After taking my 2001 Toyota Tacoma into my Toyota dealer for a routine oil change they informed me that I had a leaky valve cover gasket and that it needed to be replaced. The repair would have been expensive, and since it was just a leak I decided to not make the repair. I have been driving with the “leak” since May of 2013 and have put about 29,000 miles on the truck. I have never had to add oil. There is no oil spot on the concrete where I park the car and I do not smell burning oil when the truck is running. If this thing is leaking, what the heck is leaking out of it? And if I haven’t had to add oil or any other fluids do I even need to replace it? Any input would be appreciated.
sounds like you answered your own question
Yep, ‘leaks’ are sometimes small enough to not worry about, like this one. As long as you’re checking your oil and finding no loss, I wouldn’t worry about it. I replaced mine because they leaked onto the exhaust manifold.
I call this “seepage” and you can safely ignore it. Pretend it doesn’t exist. It is totally completely harmless and meaningless unless it gets so bad that oil begins to run down onto your exhaust system and burn. If yours were that bad, you’d be using oil and you’d know it by the smell. It may never get that bad. Most don’t.
Over time, gaskets can take a “set”, lose their ability to push back at the metal that’s compressing them. Compare a used gasket to a new one and you’ll find that the used one is much thinner. That is the “set”.
The space under your valvecover is connected to the airspace in the crankcase via the oil return passages, and pressurized along with the crankcase by “blowby” in the engine. “Blowby” is the small amount of combustion that gets pushed past the rings. All engines have a minute amount, aging engines a bit more. Tired old engines can have enough to cause problems, but you aren’t there yet.
The oil that lubricates the camshafts and their corresponding parts simply flows back to the crankcase after being forced out the spots they lubricate by running down the cavities in the head’s top surface. Some of it can run up against the inner side of the gasket. The pressures under the valvecover can force some past a gasket that’s taken a “set”. That is what you’re experiencing.
Kudos for monitoring your car’s oil. Happy motoring.
I strongly urge against adding Stop Leak for a meaningless seeping gasket. Your oil needs to travel through numerous small orifices to do things like pressurize the hydraulic lifters, and you do not want to interfere with its travel through these orifices with an additive.
Valve covers are an easy fix you can do yourself. Get good Felpro gaskets. Then all you need is the bolt tightening sequence. You can borrow a torque wrench, but I snug them with a 1/4 inch socket. Don’t over tighten, just snug the up evenly.
In defense of the dealer, the mechanic sees a leak he should point it out no matter how trivial it appears to be. The mechanic has no way of knowing what the oil consumption pattern may be.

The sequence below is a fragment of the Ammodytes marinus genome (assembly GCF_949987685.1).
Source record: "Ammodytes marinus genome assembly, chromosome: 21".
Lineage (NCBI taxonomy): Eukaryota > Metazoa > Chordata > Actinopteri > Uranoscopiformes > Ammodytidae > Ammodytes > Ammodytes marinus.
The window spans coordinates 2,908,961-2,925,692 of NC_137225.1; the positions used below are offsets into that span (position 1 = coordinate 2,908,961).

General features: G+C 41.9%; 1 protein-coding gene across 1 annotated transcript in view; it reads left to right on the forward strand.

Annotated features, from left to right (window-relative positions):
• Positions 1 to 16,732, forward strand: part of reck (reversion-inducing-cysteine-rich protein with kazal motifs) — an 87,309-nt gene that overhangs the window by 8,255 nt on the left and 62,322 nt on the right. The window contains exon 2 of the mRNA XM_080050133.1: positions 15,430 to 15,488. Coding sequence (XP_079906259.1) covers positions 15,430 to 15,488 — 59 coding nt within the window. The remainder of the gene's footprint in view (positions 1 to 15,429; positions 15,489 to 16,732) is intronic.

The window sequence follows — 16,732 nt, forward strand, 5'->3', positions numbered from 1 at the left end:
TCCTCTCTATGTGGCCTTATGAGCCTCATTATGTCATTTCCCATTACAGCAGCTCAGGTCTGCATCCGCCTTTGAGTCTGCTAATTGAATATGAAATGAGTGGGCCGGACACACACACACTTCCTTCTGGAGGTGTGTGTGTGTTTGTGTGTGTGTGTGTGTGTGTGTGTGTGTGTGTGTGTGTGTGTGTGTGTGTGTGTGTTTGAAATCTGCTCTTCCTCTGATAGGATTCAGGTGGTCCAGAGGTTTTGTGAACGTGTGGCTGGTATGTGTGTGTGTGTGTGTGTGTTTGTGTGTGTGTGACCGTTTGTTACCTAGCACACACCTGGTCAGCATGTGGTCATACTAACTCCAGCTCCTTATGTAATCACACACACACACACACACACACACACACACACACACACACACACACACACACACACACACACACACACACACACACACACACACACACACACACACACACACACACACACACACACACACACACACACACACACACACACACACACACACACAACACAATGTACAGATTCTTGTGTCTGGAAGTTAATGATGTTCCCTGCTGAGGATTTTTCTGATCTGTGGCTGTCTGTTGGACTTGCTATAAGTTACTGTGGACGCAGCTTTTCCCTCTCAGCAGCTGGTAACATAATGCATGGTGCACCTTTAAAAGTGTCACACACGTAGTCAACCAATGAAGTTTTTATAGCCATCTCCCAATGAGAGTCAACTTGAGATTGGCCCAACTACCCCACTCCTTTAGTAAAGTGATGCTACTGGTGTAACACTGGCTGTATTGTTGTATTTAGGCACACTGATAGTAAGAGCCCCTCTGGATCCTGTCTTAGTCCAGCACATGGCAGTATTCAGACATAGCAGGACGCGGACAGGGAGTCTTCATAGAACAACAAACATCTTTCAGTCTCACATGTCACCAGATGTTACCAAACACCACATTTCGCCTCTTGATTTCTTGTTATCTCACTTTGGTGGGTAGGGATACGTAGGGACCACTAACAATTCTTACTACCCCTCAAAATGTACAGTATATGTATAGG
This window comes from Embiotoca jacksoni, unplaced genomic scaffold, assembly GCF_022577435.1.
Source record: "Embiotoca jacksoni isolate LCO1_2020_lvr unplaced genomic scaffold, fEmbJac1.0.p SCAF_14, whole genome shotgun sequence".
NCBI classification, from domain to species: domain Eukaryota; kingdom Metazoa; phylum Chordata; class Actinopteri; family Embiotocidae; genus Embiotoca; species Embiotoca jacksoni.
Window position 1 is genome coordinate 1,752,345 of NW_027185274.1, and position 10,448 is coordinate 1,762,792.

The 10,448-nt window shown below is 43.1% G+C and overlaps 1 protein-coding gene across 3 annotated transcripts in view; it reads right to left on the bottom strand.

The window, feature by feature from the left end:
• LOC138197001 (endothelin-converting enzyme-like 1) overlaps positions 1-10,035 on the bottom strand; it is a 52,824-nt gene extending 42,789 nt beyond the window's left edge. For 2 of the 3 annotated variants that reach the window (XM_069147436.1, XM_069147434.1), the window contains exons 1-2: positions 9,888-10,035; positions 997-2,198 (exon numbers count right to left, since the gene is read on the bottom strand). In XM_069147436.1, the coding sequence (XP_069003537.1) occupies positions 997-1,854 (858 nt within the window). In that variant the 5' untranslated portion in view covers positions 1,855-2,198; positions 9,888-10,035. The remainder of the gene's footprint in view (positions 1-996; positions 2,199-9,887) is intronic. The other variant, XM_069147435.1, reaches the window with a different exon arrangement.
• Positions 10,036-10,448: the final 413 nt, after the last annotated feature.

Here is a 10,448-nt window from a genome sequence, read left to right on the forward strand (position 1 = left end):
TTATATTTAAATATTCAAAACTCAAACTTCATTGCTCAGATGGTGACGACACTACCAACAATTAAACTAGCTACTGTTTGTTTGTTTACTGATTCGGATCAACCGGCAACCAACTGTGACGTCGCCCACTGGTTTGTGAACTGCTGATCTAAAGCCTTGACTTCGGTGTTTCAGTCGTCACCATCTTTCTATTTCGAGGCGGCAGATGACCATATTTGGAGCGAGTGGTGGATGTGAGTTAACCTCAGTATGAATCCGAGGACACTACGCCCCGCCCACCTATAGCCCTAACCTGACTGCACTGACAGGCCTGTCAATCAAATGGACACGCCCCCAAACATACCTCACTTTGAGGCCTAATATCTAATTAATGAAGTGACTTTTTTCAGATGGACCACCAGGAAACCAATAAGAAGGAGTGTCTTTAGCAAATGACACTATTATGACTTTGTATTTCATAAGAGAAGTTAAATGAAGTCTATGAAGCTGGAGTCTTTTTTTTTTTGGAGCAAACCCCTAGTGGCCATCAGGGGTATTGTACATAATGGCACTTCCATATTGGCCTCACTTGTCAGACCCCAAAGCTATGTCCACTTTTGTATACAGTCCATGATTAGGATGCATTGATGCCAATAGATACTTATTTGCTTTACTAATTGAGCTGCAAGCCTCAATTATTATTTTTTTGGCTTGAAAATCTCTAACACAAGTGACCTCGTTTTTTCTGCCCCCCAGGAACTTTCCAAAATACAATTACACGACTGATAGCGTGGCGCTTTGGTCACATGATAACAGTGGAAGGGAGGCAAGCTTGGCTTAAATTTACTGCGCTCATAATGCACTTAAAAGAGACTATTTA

The alternative would be to remain silent and then possibly catch the blame when a leak is discovered or causes a problem later on.
Sometimes referred to as dxxxxx if you do, dxxxxx if you don’t…
Fandango I just had the oil pan gasket replaced on my 2010 KIA Forte 2.4L 30,000 miles. I had a non dealership oil and filter change performed in April and was informed of the oil pan gasket “leak”. Since it had never used any oil between 5,000 mile changes and had never left a drop on the floor I was not concerned. I check oil level weekly. About 2 weeks ago I was at the dealership having something else checked and they wrote up the gasket leak. 3 days later it was replaced under warranty. They showed me the old gasket and about a 1 inch section was discolored. That was the “leak”! I would not worry about your “leak”. Just continue checking oil level.
You might just try torquing the valve cover bolts.
With such a minor leak, I’d have to agree with @the same mountainbike, and not add any type of stop leak. And I wouldn’t worry about replacing the gaskets. Save the money and just keep monitoring your oil consumption.
Many thanks to all of you for the great input. The same mountain bike provided a great explanation of the mechanics of the thing. You guys have saved me a bundle!
Leaking valve covers are a common problem. I had to replace the gasket on my Corolla. For that, it was like a 15 minute job. It must be more complicated on the Tacoma for it to be expensive. Doing nothing is probably the best bet. There is some small chance the oil will get on the timing belt, which can cause problems, like the timing belt jumping a cog. Or slipping off. Next time in the shop ask your tech to check for that. If you decide to try tightening the valve cover fasteners per the post above, be aware these are not supposed to be very tight. If you over-tighten them, that will cause a heck of a lot more trouble than you have now as you will warp the cover. Ask the tech to check the fasteners and if loose, tighten with a torque wrench to Toyota’s spec.
On the v6 you have to remove the upper intake to do the left valve cover. It’s not too hard of a job. The gaskets get hard over time.
Stop-leak products do nothing for gasket leaks.
But they can work on seal leaks.